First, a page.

Growing as a player
SYDNEY, N.S. — Growing up on Caldwell Avenue on Ottawa's west side, Eugene Kankue knew he had to find something better to do than hanging out on the streets.
"In my neighbourhood, there were a lot of distractions when I was younger," said Kankue. "There was a gym near my house and I got involved in the sports and recreation they had, and I guess I was influenced to play basketball."
The 19-year-old credits his mentor, who goes by the name "Turtle," for helping him find his passion for the sport.
"He wanted me to get into sports and stuff because he knew there was a lot of distractions in my neighbourhood such as violence and he knew I didn't want to be involved in that.
"A lot of the boys I looked up too when I was younger kind of went to the streets and I didn't want to go into that same route, I knew I had to do other things to take my mind off that."
- Hometown: Ottawa, Ont.
- Age: 19
- Position: Guard
- Height: 6'1"
- He played his high school basketball with St. Patrick's High School in Ottawa
- Following high school, he played with Central Technical School in Toronto
- He was recruited to play for the Cape Breton Capers and is in his first season with the club
In high school, Kankue played for St. Patrick's High School, winning a pair of city championship titles with the Ottawa-based school.
Unfortunately for Kankue, he was unable to play in the championship game in his Grade 11 year because of injury, but he redeemed himself in his graduating year.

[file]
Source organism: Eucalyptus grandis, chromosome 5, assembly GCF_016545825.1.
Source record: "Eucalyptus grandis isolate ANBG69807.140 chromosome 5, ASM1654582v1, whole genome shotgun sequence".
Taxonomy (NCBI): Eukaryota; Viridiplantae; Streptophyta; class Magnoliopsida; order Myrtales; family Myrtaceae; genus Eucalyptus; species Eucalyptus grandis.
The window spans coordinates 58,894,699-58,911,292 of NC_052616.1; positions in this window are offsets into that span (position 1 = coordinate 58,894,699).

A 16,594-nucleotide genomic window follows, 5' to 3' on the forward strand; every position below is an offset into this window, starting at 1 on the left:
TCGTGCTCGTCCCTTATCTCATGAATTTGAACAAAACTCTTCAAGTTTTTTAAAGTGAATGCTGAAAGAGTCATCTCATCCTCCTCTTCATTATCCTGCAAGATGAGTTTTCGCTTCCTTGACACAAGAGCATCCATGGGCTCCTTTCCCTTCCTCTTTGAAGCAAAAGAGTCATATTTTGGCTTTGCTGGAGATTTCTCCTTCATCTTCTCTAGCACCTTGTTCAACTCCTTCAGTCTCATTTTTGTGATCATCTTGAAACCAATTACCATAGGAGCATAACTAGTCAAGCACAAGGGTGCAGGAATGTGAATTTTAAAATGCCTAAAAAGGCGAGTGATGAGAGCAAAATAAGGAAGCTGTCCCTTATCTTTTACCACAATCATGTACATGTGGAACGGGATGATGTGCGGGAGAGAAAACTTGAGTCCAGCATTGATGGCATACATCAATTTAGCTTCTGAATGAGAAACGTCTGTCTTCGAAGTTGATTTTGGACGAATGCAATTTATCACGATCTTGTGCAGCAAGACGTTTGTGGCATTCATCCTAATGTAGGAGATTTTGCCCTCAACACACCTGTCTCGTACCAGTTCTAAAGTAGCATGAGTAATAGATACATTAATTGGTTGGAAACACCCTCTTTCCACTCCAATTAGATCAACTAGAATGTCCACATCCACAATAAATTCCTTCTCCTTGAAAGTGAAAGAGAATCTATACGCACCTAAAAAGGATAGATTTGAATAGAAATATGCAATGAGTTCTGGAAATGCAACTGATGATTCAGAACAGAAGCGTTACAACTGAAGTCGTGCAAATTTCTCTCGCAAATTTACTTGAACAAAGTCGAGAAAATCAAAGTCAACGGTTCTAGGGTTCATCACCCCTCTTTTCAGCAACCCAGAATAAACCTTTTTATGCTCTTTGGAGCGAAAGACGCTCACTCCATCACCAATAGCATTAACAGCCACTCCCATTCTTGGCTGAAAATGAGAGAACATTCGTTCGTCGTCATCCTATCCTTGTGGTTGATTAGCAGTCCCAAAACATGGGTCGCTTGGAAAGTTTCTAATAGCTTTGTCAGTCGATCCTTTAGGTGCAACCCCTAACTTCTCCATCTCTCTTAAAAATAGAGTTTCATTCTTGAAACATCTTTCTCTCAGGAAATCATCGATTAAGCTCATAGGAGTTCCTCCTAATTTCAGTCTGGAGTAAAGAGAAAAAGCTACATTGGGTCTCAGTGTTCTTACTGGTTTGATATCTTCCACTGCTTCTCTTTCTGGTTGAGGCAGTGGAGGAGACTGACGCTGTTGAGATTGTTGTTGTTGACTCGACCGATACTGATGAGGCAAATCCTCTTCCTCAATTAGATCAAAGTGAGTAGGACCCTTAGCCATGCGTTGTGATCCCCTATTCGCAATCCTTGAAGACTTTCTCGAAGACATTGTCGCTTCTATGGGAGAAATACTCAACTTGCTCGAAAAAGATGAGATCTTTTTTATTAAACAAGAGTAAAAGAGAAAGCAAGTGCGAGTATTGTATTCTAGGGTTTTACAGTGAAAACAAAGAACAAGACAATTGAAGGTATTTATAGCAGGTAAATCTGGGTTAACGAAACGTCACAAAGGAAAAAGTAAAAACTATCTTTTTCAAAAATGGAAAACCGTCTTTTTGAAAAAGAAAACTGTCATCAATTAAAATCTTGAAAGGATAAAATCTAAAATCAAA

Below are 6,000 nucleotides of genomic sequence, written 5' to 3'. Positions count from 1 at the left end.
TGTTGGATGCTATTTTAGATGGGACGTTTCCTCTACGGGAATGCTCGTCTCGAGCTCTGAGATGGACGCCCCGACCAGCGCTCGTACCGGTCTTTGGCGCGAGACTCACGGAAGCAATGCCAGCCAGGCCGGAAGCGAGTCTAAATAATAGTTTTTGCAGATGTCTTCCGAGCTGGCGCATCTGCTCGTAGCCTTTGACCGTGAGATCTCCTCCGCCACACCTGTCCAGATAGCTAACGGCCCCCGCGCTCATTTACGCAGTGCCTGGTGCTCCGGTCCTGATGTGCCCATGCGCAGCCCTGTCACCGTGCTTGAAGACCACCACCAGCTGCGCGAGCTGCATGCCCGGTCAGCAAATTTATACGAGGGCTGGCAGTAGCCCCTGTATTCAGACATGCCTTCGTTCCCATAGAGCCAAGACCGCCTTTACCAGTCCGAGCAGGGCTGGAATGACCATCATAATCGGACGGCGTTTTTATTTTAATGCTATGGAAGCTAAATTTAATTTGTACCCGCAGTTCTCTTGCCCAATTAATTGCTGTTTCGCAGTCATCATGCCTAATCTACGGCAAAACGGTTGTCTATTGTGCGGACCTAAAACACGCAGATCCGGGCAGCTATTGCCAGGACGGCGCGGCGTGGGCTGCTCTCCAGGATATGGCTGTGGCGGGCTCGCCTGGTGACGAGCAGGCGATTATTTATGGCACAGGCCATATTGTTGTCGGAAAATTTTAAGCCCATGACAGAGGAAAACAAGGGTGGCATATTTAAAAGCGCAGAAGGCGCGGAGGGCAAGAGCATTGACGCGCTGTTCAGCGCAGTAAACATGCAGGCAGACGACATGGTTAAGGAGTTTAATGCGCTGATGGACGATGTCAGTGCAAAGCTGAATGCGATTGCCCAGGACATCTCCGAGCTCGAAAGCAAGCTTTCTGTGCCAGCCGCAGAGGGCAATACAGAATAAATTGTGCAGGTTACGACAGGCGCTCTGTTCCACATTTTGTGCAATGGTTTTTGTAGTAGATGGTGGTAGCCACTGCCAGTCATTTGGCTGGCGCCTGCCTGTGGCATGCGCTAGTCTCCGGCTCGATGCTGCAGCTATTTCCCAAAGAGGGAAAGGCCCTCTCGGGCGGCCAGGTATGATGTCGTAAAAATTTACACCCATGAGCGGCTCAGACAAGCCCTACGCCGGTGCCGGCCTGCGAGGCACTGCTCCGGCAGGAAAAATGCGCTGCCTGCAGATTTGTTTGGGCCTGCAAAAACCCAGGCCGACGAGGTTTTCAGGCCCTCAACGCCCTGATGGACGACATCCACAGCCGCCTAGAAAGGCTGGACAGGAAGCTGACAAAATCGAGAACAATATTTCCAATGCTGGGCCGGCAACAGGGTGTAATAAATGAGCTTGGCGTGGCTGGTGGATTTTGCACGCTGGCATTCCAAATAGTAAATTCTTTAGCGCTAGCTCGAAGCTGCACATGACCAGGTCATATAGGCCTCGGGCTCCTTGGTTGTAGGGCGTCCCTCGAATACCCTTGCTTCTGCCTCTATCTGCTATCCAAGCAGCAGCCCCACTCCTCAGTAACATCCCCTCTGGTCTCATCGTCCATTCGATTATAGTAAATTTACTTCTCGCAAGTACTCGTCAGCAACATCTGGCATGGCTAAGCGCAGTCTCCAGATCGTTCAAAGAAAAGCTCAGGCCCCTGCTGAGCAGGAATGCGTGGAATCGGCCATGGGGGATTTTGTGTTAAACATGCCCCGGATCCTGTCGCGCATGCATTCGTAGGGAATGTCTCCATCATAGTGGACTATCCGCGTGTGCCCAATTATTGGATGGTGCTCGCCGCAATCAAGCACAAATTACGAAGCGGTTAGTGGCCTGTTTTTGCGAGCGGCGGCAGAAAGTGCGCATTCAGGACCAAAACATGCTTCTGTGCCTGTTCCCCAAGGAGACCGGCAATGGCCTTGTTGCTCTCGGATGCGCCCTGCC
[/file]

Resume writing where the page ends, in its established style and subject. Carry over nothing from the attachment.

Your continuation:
"I wanted to prove to everyone that I could still play basketball and that I could still help my team win," said Kankue. "I did that, and we won the championship and that was probably my favourite year of basketball."
Following high school, the guard went on to play for Central Technical School in Toronto, before being recruited to play for the Cape Breton Capers in Atlantic University Sport.
In 11 games this season for Cape Breton, Kankue has averaged 11.9 points per game and 2.2 rebounds.
"I know I can score much more, and I can average much more," said Kankue. "My percentages aren't so good, so my main focus is to work on that – my defense needs a lot of work, and I know there is always room for improvement and I can't really settle for what I have right now."
Kankue, who is enrolled in the bachelor of arts community studies program at Cape Breton University, said the team didn't start the season the way it wanted.
"We had a quick turnaround and we started playing Capers basketball and the way that we knew we could," said Kankue of Capers season to date. "Once you play your game, you start winning games and you keep going and going until someone wants to beat you."
Kankue, who has always lived in larger centres like Ottawa and Toronto, admits playing in a small community like Sydney has its benefits.
"I realize there is so much support here, more than any other city that I know," said Kankue. "Even if people don't like basketball, they still come to the games and support us, so it's a different type of love and support in Cape Breton – I like it."
Although winning a championship with the Capers is one of his goals, Kankue hopes to one day play professional basketball after his time in university.
"First things first, I have to finish my school, I promised my parents that," said Kankue. "My parents are another reason why I want to play pro basketball because they have taken care of me and have done so much for me.
"For me, doing what I love and making money is how I want to repay my parents. I'm going to give back to my parents everything they gave me."
The CAPERS play host to the St.Francis Xavier X-men on Wednesday, February 13th. The women Tip-off at 6pm and Kankue and the men at 8pm.